Low-waste living is trending all over the place. Adorable and chic Instagram posts of bamboo and coconut fiber everything is clogging up my feed. And, I’m loving it. But, I also have a problem with it. This type of living isn’t attainable. Plastic-free living isn’t attainable, at all. Unless you decide to make a drastic life decision and become a bush/mountain man/woman. Which, honestly, sounds pretty damn amazing.
Chances are, you’ll still find items made from plastic way out in the woods because plastic has taken over our lives. It’s an epidemic, we all know; we’ve all heard of the floating garbage patch, the sending back of North America’s garbage, but plastic isn’t necessarily evil. Yes, anything that ends up taking over your life, even good things, can turn out to be disastrous, but plastic itself isn’t evil. Everything in moderation, right?
Plastic started out on the right foot: it was made as a substitute for ivory. That sounds like a good thing, right? Less killing of animals for something that we don’t actually need? It also helped limit the strain between nature and humans, letting us delve into a world where natural fibers weren’t needed. Sustainable everything wasn’t top of mind in the late 1800s; people didn’t have marble en-suites to shower in, they weren’t going to be too worried about the abundance of nature outside. They were fighting nature.
So, plastic started out as a great thing. A thing of beauty that opened the world up for so many possiblities, it allowed those who couldn’t afford such luxuries as items made from ivory and tortoiseshell to buy similar products made of plastic. Over a hundred years later and we have computers printing things in plastic. Science is crazy, amazing, and revolutionary, even if it doesn’t produce the best outcomes. It’s the safety of science that has carried us as far as we’ve come, and will continue to carry us, if we let it. Mixing science with the natural world (spoiler: the natural world is science) has never seemed more important than now.
Plastics were made to protect natural resources, so we didn’t deplete them, running out and running the price up higher, especially at a time when people wouldn’t be able to afford them.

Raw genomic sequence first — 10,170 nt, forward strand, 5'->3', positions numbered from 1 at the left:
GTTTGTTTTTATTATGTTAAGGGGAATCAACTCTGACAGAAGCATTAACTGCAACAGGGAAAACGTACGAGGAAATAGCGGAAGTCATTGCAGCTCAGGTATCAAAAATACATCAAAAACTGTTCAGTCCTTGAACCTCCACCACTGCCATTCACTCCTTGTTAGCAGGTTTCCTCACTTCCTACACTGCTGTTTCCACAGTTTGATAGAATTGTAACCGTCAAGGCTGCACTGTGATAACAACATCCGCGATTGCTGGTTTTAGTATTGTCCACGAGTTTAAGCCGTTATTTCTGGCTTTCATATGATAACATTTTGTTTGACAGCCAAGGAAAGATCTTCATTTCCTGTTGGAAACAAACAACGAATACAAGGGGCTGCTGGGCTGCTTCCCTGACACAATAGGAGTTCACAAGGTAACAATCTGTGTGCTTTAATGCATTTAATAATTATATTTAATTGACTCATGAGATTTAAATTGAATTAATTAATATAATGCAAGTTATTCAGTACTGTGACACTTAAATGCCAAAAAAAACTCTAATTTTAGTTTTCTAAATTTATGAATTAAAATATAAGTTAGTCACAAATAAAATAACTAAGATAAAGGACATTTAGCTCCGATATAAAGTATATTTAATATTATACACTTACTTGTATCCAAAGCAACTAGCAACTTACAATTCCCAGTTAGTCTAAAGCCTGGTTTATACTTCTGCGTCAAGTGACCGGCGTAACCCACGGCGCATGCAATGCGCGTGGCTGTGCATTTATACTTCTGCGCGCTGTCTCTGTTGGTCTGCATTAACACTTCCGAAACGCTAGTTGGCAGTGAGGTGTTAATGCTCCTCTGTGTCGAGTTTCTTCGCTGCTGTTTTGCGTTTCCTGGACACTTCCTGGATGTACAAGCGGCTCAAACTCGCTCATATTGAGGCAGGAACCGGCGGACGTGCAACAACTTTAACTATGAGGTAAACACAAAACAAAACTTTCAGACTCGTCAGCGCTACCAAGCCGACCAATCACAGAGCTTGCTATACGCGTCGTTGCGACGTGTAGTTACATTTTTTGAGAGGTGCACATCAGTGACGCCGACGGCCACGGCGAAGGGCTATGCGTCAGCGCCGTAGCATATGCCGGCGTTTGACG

Nylon, made from the same building blocks as …plastic, aided the Allies in WW2, made stockings cheaper and opened up a whole new world of possibilities.
But, then, we got to overproducing the shit out of plastics and using it everywhere, not just in parachutes and ropes and stockings that last, but it replaced things that didn’t need replacing: furniture, most packaging, good clothing materials. Plastic changed from a revolutionary item to something to be loathed. We used it, and still use it, as a single-use, something to be tossed away quickly and without any immediately seen repercussions.
Sometimes, single-use plastics are there to keep us safe. Like, medical supplies. Contacts. Plastic straws used for those in hospitals who cannot move their heads. Bending a metal or bamboo straw isn’t possible and silicone straws aren’t sterile for hospitals. I, myself, use plastic straws whenever I have a very severe migraine. Because trying to keep myself alive in that very moment trumps trying to keep myself alive in the future. Environmental crusaders aren’t mad at those who use plastic straws because they have to, we’re not heartless. But, the anger comes from those who use them sparingly with their Starbucks drink or smoothie and toss in the trash or on the ground, ignoring everything around them.
Plastics also make items cheaper so that more people can enjoy them. These are usually items that last, even if they won’t last as long or look as good as that beautiful antique dining table that’s been taken care of and properly restored. They’re not built to last, but built to be available to the masses. These are the plastics that I’m for. The plastics that make sure people are safe, that allow those who wouldn’t be able to afford a natural resourced product to afford the plastic alternative.
Plastic has fiercely crept into our lives and is taking hold. Banning plastics altogether isn’t probably the best idea. Shifting an entire world of nearly 8 billion people to solely natural resources isn’t a good idea, either. We already have an Earth overshoot day as it is, is adding more strain to the Earth going to fix this? No. Is there a way to sustainably live off of natural resources with the Earth so over-populated? I’m not sure. I’m not a scientist and I don’t have the answers. But, plastics came out of the woodworks when something was needed. New inventions happen every day. There are shifts happening all around us as people start to wake up and realize just what the fuck we’re doing to our planet.